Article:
Let me introduce myself. My name is Mark Sisson. I’m 63 years young. I live and work in Malibu, California. In a past life I was a professional marathoner and triathlete. Now my life goal is to help 100 million people get healthy. I started this blog in 2006 to empower people to take full responsibility for their own health and enjoyment of life by investigating, discussing, and critically rethinking everything we’ve assumed to be true about health and wellness...Tell Me More
One of the first things people do when they start working out is focus on their abs—crunches, sit-ups, leg lifts, bicycles, and the like. I mean, who doesn’t want a six-pack? Entire fitness schools have sprung up around the idea of targeting your abs with direct work. Take Pilates. In its purest iterations, it’s considered a “total body” philosophy, but the way most classes seem to go you end up spending all your time doing a bunch of complicated crunches and other targeted ab work (and grimacing every time you cough for the next week).
Let me make a radical proposal here. All this ab work isn’t necessary.
Don’t get me wrong. The “abs” are extremely important. Not only do they round out the physique and look great, but abdominal strength also provides stability, supports good posture, and improves movement. Strong abdominals allow and enhance the full expression of a person’s athleticism. Running, jumping, lifting, throwing (balls, spears, or punches), and basically any movement all require—and are improved by—strong abs (i.e. a strong “core”).
When you think about training the abs, consider what the abdominals’ purpose is: to provide a stable foundation for the rest of your body as it moves. They can move, but it’s not their primary function. As such, the way most people train abs is completely superfluous and ignores that essential function—maintaining stability and resisting movement. When you think about it that way, crunches and sit-ups don’t make a whole lot of sense.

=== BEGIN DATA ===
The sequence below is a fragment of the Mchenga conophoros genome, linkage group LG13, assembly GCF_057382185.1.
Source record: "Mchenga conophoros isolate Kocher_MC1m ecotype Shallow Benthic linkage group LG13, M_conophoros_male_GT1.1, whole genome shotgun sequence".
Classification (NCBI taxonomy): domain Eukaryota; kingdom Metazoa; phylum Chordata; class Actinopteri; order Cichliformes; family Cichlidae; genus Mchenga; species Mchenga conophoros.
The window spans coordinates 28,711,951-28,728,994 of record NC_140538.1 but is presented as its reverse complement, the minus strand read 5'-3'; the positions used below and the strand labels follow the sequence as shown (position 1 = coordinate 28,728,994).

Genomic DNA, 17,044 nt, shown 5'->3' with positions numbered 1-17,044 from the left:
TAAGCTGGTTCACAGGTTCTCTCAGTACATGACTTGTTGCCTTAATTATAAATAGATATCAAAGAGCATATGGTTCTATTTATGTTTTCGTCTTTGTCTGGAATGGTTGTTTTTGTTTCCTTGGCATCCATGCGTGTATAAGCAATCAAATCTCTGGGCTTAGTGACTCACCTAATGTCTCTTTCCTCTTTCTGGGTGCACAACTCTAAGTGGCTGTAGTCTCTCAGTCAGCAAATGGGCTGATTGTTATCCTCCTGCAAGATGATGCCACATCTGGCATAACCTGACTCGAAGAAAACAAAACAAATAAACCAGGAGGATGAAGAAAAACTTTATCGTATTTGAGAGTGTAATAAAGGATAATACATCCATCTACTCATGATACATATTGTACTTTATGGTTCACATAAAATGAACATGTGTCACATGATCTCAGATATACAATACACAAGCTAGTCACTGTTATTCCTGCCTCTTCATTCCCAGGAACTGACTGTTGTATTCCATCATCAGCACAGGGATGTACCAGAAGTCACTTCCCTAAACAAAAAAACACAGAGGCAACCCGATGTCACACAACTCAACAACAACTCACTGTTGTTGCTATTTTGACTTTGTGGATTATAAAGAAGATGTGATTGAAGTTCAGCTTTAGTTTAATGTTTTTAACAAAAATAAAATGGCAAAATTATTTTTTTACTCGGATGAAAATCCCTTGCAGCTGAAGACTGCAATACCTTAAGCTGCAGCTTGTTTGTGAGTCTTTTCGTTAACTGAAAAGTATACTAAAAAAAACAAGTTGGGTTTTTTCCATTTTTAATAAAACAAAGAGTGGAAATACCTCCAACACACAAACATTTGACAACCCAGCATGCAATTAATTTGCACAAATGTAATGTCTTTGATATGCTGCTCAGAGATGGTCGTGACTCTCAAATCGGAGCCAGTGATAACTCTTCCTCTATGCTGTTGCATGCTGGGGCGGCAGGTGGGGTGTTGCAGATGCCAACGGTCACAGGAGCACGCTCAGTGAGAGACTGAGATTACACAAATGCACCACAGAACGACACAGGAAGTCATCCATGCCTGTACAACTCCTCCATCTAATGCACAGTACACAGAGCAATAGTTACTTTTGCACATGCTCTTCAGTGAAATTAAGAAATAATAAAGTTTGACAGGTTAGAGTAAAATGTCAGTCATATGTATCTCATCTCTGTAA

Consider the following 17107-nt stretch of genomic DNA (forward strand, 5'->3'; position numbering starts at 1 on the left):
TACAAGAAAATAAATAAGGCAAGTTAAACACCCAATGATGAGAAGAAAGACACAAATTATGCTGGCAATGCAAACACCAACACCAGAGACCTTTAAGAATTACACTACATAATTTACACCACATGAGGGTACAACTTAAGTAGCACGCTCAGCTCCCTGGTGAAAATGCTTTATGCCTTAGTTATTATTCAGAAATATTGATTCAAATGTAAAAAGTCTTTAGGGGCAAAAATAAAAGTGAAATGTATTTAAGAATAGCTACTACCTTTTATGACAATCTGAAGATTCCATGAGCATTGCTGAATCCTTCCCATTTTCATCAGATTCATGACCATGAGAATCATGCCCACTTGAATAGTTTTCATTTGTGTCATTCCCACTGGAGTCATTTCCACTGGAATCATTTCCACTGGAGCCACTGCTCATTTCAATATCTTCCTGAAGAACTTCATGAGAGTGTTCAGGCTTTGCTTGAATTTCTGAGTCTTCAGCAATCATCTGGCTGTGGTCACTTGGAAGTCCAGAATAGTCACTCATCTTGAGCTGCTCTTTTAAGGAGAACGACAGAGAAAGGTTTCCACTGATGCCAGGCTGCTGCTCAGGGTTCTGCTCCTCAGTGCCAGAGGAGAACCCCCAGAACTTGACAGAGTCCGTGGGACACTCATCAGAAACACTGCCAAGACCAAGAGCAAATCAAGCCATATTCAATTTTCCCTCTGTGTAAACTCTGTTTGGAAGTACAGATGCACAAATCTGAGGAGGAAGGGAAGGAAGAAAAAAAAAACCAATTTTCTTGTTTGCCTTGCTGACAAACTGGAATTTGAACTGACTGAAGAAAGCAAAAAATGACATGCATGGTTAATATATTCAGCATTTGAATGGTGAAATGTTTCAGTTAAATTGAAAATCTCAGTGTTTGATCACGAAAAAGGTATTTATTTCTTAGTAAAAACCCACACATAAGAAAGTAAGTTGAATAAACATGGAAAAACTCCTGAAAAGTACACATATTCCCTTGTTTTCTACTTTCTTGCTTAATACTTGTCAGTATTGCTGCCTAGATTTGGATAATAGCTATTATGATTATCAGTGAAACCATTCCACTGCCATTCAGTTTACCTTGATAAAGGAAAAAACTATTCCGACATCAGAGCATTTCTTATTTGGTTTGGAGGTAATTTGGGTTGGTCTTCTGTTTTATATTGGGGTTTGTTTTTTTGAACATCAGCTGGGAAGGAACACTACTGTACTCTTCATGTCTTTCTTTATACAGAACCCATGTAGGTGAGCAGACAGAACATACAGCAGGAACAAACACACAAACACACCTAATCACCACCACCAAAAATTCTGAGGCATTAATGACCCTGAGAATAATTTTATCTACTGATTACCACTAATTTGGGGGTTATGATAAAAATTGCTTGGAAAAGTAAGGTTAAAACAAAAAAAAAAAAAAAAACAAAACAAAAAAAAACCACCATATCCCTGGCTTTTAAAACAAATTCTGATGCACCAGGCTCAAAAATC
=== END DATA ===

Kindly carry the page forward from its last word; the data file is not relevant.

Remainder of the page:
But crunches? Abs are best at holding steady and supporting all the other tissues and limbs as they move through space. Using your abs to move heavy weight a few inches is just weird. It “works,” but is it ideal? No.
If you insist on direct ab work, focus on movements where the abs don’t actually move all that much.
In both cases, you’ll be blasting the hell out of your abdominals, but you won’t be flexing and extending your spine.
Okay, with all that out of the way…
I don’t do much direct ab work. You won’t find me doing crunches or bicycles. Instead, I’m using my abs all the time.
Heck, when I’m driving my car or carrying my groceries or walking the dogs, I’m tightening my abs.
It doesn’t matter what you’re doing. The abs figure prominently.
There’s probably one exercise I do specifically for my abs, and that’s the plank. But again, the planks work the abs by resisting movement, by keeping your body straight and solid against the pull of gravity. They aren’t moving.
I made a short video on how I work my abdominals without a specific abs routine. Take a look.
Finally, the single most important thing you can do for your abs in terms of looks, of course, is to become a better fat-burner. Hidden underneath even the most sedentary, flabby exterior is a rippling six pack. Simply possessing basic human anatomy means you have visible abdominals somewhere under there. Get lean enough and you’ll see them.
Thanks for stopping in today. Questions, thoughts? I’d love to hear them.